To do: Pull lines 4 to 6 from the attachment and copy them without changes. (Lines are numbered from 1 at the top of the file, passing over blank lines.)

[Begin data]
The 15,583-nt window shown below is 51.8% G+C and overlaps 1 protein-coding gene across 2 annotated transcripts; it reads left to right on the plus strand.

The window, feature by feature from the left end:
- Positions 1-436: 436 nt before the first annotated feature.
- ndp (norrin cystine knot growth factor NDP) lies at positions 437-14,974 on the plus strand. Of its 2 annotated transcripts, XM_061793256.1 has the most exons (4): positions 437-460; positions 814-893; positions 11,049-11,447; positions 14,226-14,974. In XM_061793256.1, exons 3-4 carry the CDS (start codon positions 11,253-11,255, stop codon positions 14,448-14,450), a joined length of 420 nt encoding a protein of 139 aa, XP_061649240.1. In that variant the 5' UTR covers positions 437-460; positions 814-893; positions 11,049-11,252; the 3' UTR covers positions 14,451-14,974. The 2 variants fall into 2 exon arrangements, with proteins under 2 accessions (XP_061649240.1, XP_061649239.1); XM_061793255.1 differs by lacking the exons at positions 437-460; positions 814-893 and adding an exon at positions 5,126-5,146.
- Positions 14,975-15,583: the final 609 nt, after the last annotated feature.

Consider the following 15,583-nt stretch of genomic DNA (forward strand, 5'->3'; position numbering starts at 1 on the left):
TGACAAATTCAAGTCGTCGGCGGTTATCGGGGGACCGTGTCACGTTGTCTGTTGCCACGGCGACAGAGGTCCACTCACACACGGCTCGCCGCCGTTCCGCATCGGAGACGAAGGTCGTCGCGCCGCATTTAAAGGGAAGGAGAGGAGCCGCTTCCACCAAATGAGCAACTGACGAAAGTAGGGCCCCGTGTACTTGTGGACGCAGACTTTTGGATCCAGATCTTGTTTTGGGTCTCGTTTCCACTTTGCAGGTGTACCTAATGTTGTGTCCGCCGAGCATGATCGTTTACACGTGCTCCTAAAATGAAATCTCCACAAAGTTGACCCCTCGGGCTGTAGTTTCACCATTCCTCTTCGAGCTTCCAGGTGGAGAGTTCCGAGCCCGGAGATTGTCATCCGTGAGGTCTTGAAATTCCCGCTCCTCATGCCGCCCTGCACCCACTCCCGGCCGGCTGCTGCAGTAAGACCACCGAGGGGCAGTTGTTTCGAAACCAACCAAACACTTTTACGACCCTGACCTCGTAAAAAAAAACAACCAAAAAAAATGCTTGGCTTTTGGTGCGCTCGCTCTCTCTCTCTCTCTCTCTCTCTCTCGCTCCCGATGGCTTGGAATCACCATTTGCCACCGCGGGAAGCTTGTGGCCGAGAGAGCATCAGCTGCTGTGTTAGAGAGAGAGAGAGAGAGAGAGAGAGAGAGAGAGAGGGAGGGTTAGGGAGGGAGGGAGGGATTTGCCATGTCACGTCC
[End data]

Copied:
- ndp (norrin cystine knot growth factor NDP) lies at positions 437-14,974 on the plus strand. Of its 2 annotated transcripts, XM_061793256.1 has the most exons (4): positions 437-460; positions 814-893; positions 11,049-11,447; positions 14,226-14,974. In XM_061793256.1, exons 3-4 carry the CDS (start codon positions 11,253-11,255, stop codon positions 14,448-14,450), a joined length of 420 nt encoding a protein of 139 aa, XP_061649240.1. In that variant the 5' UTR covers positions 437-460; positions 814-893; positions 11,049-11,252; the 3' UTR covers positions 14,451-14,974. The 2 variants fall into 2 exon arrangements, with proteins under 2 accessions (XP_061649240.1, XP_061649239.1); XM_061793255.1 differs by lacking the exons at positions 437-460; positions 814-893 and adding an exon at positions 5,126-5,146.
- Positions 14,975-15,583: the final 609 nt, after the last annotated feature.

Consider the following 15,583-nt stretch of genomic DNA (forward strand, 5'->3'; position numbering starts at 1 on the left):